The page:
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Guru Nanak's meeting with Praladh, from a manuscript of the Janam Sakhi (Life Stories), 1800–1900

Guru Nanak's meeting with Praladh, from a manuscript of the Janam Sakhi (Life Stories), 1800–1900. India or Pakistan; Punjab region. Opaque watercolors and gold on paper. Asian Art Museum, Gift of the Kapany Collection, 1998.58.26. Photograph © Asian Art Museum.

Guru Nanak's meeting with Praladh, from a manuscript of the Janam Sakhi (Life Stories), 1800–1900. India or Pakistan; Punjab region. Opaque watercolors and gold on paper. Asian Art Museum, Gift of the Kapany Collection, 1998.58.26. Photograph © Asian Art Museum. 

In some Janam Sakhi stories, Guru Nanak interacts with Hindu or Islamic religious figures. Some incidents are historical events from Nanak’s lifetime but others are not, such as meetings with learned men who lived before Nanak’s time or with beings who appear in Hindu religious literature. Such episodes symbolically express the inclusive nature of Nanak’s teachings.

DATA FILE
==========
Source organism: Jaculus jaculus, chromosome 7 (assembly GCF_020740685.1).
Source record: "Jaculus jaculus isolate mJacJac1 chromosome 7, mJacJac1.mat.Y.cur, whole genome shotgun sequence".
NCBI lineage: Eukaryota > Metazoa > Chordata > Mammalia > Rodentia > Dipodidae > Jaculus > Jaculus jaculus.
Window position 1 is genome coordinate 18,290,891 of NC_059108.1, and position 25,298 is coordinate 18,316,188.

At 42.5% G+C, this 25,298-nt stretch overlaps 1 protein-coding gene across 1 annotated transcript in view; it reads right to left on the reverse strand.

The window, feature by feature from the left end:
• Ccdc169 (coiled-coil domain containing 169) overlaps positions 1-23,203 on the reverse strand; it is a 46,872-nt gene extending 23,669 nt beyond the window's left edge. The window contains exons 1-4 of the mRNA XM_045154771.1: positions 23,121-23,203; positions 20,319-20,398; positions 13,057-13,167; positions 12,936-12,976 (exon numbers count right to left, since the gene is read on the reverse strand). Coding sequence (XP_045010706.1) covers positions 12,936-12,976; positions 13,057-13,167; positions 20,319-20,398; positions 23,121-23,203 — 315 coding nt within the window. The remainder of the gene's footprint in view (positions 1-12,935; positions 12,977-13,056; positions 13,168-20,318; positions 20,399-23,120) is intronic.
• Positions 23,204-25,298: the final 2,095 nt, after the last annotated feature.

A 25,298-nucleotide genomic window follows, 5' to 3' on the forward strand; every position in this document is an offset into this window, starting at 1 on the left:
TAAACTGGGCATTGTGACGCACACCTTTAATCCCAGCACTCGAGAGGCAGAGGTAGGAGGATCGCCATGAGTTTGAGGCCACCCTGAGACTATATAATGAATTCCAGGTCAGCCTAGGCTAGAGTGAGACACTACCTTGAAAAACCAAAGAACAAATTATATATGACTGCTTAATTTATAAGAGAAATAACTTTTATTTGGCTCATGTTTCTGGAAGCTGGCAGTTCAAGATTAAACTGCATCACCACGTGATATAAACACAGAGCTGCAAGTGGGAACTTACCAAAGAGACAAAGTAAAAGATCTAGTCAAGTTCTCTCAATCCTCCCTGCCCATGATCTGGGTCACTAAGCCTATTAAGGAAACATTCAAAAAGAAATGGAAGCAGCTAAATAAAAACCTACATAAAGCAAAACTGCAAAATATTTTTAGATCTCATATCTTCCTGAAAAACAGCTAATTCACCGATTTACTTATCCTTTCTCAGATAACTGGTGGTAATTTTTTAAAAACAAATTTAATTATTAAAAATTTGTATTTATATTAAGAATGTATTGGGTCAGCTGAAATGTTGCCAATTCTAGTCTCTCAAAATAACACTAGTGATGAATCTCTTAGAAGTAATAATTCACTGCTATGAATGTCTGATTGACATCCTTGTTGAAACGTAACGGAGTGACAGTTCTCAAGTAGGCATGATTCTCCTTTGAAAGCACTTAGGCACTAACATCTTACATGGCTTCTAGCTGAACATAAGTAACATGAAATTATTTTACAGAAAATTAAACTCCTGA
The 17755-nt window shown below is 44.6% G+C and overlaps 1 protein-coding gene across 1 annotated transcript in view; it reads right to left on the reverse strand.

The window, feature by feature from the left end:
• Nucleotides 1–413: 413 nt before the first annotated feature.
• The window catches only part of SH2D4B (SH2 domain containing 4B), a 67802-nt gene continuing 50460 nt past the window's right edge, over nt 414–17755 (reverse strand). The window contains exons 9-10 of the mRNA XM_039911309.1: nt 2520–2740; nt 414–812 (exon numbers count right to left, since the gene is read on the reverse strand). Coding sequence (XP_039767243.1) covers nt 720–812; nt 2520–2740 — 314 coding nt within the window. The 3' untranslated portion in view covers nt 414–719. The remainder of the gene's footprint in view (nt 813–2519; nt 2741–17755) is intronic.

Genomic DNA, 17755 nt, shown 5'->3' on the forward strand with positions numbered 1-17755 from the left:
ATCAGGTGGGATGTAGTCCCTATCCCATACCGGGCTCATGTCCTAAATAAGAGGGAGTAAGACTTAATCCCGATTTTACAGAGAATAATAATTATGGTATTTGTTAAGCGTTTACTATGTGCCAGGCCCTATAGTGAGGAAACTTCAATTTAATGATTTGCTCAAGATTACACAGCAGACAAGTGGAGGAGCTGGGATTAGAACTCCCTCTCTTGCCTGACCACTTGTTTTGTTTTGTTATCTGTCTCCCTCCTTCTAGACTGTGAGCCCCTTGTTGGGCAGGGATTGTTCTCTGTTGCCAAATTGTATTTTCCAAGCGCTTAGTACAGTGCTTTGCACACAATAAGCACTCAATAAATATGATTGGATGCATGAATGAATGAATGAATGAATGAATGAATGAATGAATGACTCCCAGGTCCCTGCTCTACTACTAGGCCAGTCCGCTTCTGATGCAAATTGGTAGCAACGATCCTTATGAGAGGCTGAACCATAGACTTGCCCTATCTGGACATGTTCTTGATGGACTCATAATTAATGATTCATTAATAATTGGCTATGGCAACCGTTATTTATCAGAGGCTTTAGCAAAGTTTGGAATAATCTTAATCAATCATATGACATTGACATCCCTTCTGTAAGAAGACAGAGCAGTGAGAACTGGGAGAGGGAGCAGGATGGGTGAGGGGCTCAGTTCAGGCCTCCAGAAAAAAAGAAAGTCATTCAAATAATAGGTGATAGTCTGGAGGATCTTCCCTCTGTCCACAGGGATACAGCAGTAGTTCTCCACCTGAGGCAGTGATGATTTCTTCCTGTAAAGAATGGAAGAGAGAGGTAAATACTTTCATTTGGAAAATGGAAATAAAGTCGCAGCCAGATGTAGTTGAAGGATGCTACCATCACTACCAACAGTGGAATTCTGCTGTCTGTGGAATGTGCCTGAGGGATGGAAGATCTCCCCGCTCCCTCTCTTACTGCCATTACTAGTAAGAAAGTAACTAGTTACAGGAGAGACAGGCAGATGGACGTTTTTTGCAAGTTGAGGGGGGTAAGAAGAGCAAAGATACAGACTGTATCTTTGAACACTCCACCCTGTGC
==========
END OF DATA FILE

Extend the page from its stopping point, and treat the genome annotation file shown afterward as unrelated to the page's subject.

An example appears in this painting of Nanak’s meeting with Praladh, a devotee of the Hindu god Vishnu. Praladh’s father, an arrogant and evil king, was defeated by Vishnu in his lion avatar (Narasimha). Praladh was devout from a very young age, despite being threatened with death by his father for his faith. This story is popular in Sikhism as an expression of the themes of devotion and humility before God. In this painting, both major figures have halos suggesting their spiritual status, and the young Hindu greets Guru Nanak with clasped hands, in a gesture of reverence.

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